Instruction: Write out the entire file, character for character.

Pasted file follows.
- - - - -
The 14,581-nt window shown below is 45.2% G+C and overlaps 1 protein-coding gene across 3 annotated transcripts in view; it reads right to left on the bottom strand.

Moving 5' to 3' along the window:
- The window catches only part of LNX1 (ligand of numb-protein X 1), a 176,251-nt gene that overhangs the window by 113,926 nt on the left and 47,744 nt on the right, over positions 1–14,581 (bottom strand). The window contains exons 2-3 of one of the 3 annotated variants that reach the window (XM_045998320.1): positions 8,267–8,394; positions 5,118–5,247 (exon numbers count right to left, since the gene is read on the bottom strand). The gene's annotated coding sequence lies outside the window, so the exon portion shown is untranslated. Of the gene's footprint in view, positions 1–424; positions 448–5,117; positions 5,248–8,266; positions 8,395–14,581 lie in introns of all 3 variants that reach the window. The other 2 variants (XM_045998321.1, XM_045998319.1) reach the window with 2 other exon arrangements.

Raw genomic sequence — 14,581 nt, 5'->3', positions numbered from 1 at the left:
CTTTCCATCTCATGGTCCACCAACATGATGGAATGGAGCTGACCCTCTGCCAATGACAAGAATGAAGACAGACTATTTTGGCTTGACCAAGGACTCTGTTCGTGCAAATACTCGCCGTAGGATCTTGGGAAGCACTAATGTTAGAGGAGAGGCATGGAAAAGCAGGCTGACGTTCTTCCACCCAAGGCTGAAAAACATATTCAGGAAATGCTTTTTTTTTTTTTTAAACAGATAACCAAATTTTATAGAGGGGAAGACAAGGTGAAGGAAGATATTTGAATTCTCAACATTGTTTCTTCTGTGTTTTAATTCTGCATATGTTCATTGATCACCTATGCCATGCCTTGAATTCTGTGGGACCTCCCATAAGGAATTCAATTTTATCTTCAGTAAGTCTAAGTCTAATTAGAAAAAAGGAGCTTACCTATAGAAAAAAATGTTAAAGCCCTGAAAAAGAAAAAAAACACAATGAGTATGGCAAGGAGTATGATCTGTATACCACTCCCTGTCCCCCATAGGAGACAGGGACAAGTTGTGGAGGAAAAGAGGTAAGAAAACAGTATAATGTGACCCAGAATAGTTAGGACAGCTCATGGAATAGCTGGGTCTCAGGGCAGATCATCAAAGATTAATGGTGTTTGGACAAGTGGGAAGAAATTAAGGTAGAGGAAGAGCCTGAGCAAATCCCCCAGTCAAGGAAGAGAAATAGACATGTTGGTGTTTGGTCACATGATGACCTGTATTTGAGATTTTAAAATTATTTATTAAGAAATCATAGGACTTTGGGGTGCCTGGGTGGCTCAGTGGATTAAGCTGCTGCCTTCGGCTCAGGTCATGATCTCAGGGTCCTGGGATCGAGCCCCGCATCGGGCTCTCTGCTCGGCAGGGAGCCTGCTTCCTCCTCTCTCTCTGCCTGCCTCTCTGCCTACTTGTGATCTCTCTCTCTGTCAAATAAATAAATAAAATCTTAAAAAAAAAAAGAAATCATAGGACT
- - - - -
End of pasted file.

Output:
The 14,581-nt window shown below is 45.2% G+C and overlaps 1 protein-coding gene across 3 annotated transcripts in view; it reads right to left on the bottom strand.

Moving 5' to 3' along the window:
- The window catches only part of LNX1 (ligand of numb-protein X 1), a 176,251-nt gene that overhangs the window by 113,926 nt on the left and 47,744 nt on the right, over positions 1–14,581 (bottom strand). The window contains exons 2-3 of one of the 3 annotated variants that reach the window (XM_045998320.1): positions 8,267–8,394; positions 5,118–5,247 (exon numbers count right to left, since the gene is read on the bottom strand). The gene's annotated coding sequence lies outside the window, so the exon portion shown is untranslated. Of the gene's footprint in view, positions 1–424; positions 448–5,117; positions 5,248–8,266; positions 8,395–14,581 lie in introns of all 3 variants that reach the window. The other 2 variants (XM_045998321.1, XM_045998319.1) reach the window with 2 other exon arrangements.

Raw genomic sequence — 14,581 nt, 5'->3', positions numbered from 1 at the left:
CTTTCCATCTCATGGTCCACCAACATGATGGAATGGAGCTGACCCTCTGCCAATGACAAGAATGAAGACAGACTATTTTGGCTTGACCAAGGACTCTGTTCGTGCAAATACTCGCCGTAGGATCTTGGGAAGCACTAATGTTAGAGGAGAGGCATGGAAAAGCAGGCTGACGTTCTTCCACCCAAGGCTGAAAAACATATTCAGGAAATGCTTTTTTTTTTTTTTAAACAGATAACCAAATTTTATAGAGGGGAAGACAAGGTGAAGGAAGATATTTGAATTCTCAACATTGTTTCTTCTGTGTTTTAATTCTGCATATGTTCATTGATCACCTATGCCATGCCTTGAATTCTGTGGGACCTCCCATAAGGAATTCAATTTTATCTTCAGTAAGTCTAAGTCTAATTAGAAAAAAGGAGCTTACCTATAGAAAAAAATGTTAAAGCCCTGAAAAAGAAAAAAAACACAATGAGTATGGCAAGGAGTATGATCTGTATACCACTCCCTGTCCCCCATAGGAGACAGGGACAAGTTGTGGAGGAAAAGAGGTAAGAAAACAGTATAATGTGACCCAGAATAGTTAGGACAGCTCATGGAATAGCTGGGTCTCAGGGCAGATCATCAAAGATTAATGGTGTTTGGACAAGTGGGAAGAAATTAAGGTAGAGGAAGAGCCTGAGCAAATCCCCCAGTCAAGGAAGAGAAATAGACATGTTGGTGTTTGGTCACATGATGACCTGTATTTGAGATTTTAAAATTATTTATTAAGAAATCATAGGACTTTGGGGTGCCTGGGTGGCTCAGTGGATTAAGCTGCTGCCTTCGGCTCAGGTCATGATCTCAGGGTCCTGGGATCGAGCCCCGCATCGGGCTCTCTGCTCGGCAGGGAGCCTGCTTCCTCCTCTCTCTCTGCCTGCCTCTCTGCCTACTTGTGATCTCTCTCTCTGTCAAATAAATAAATAAAATCTTAAAAAAAAAAAGAAATCATAGGACT